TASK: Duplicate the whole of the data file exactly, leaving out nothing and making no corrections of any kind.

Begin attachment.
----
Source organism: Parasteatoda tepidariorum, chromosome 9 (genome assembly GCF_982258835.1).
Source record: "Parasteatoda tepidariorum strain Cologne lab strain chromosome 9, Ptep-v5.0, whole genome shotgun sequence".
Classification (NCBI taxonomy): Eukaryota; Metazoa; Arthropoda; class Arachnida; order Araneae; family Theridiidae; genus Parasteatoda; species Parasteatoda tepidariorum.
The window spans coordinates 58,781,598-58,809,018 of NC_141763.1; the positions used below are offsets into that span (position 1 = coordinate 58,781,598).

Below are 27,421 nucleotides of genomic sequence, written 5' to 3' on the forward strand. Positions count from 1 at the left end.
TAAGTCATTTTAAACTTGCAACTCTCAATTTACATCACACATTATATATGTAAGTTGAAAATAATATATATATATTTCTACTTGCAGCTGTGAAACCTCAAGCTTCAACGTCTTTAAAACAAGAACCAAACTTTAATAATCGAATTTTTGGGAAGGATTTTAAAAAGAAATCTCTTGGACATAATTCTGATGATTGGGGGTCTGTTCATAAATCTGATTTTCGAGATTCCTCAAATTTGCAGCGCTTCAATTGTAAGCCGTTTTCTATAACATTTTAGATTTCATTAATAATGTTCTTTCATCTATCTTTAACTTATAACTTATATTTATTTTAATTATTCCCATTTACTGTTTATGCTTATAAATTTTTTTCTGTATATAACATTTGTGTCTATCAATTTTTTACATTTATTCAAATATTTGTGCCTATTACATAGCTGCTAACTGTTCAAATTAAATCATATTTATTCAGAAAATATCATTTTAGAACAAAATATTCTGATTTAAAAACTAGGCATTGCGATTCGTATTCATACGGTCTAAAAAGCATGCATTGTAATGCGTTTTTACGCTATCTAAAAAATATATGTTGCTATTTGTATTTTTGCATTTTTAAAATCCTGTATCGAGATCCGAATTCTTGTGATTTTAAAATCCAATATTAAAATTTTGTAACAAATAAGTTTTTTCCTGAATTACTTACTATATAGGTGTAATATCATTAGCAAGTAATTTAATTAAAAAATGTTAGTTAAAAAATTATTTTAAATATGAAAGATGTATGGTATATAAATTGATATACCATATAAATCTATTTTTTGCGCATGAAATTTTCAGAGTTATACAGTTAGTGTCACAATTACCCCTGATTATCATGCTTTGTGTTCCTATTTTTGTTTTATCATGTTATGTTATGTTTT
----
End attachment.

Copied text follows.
Source organism: Parasteatoda tepidariorum, chromosome 9 (genome assembly GCF_982258835.1).
Source record: "Parasteatoda tepidariorum strain Cologne lab strain chromosome 9, Ptep-v5.0, whole genome shotgun sequence".
Classification (NCBI taxonomy): Eukaryota; Metazoa; Arthropoda; class Arachnida; order Araneae; family Theridiidae; genus Parasteatoda; species Parasteatoda tepidariorum.
The window spans coordinates 58,781,598-58,809,018 of NC_141763.1; the positions used below are offsets into that span (position 1 = coordinate 58,781,598).

Below are 27,421 nucleotides of genomic sequence, written 5' to 3' on the forward strand. Positions count from 1 at the left end.
TAAGTCATTTTAAACTTGCAACTCTCAATTTACATCACACATTATATATGTAAGTTGAAAATAATATATATATATTTCTACTTGCAGCTGTGAAACCTCAAGCTTCAACGTCTTTAAAACAAGAACCAAACTTTAATAATCGAATTTTTGGGAAGGATTTTAAAAAGAAATCTCTTGGACATAATTCTGATGATTGGGGGTCTGTTCATAAATCTGATTTTCGAGATTCCTCAAATTTGCAGCGCTTCAATTGTAAGCCGTTTTCTATAACATTTTAGATTTCATTAATAATGTTCTTTCATCTATCTTTAACTTATAACTTATATTTATTTTAATTATTCCCATTTACTGTTTATGCTTATAAATTTTTTTCTGTATATAACATTTGTGTCTATCAATTTTTTACATTTATTCAAATATTTGTGCCTATTACATAGCTGCTAACTGTTCAAATTAAATCATATTTATTCAGAAAATATCATTTTAGAACAAAATATTCTGATTTAAAAACTAGGCATTGCGATTCGTATTCATACGGTCTAAAAAGCATGCATTGTAATGCGTTTTTACGCTATCTAAAAAATATATGTTGCTATTTGTATTTTTGCATTTTTAAAATCCTGTATCGAGATCCGAATTCTTGTGATTTTAAAATCCAATATTAAAATTTTGTAACAAATAAGTTTTTTCCTGAATTACTTACTATATAGGTGTAATATCATTAGCAAGTAATTTAATTAAAAAATGTTAGTTAAAAAATTATTTTAAATATGAAAGATGTATGGTATATAAATTGATATACCATATAAATCTATTTTTTGCGCATGAAATTTTCAGAGTTATACAGTTAGTGTCACAATTACCCCTGATTATCATGCTTTGTGTTCCTATTTTTGTTTTATCATGTTATGTTATGTTTT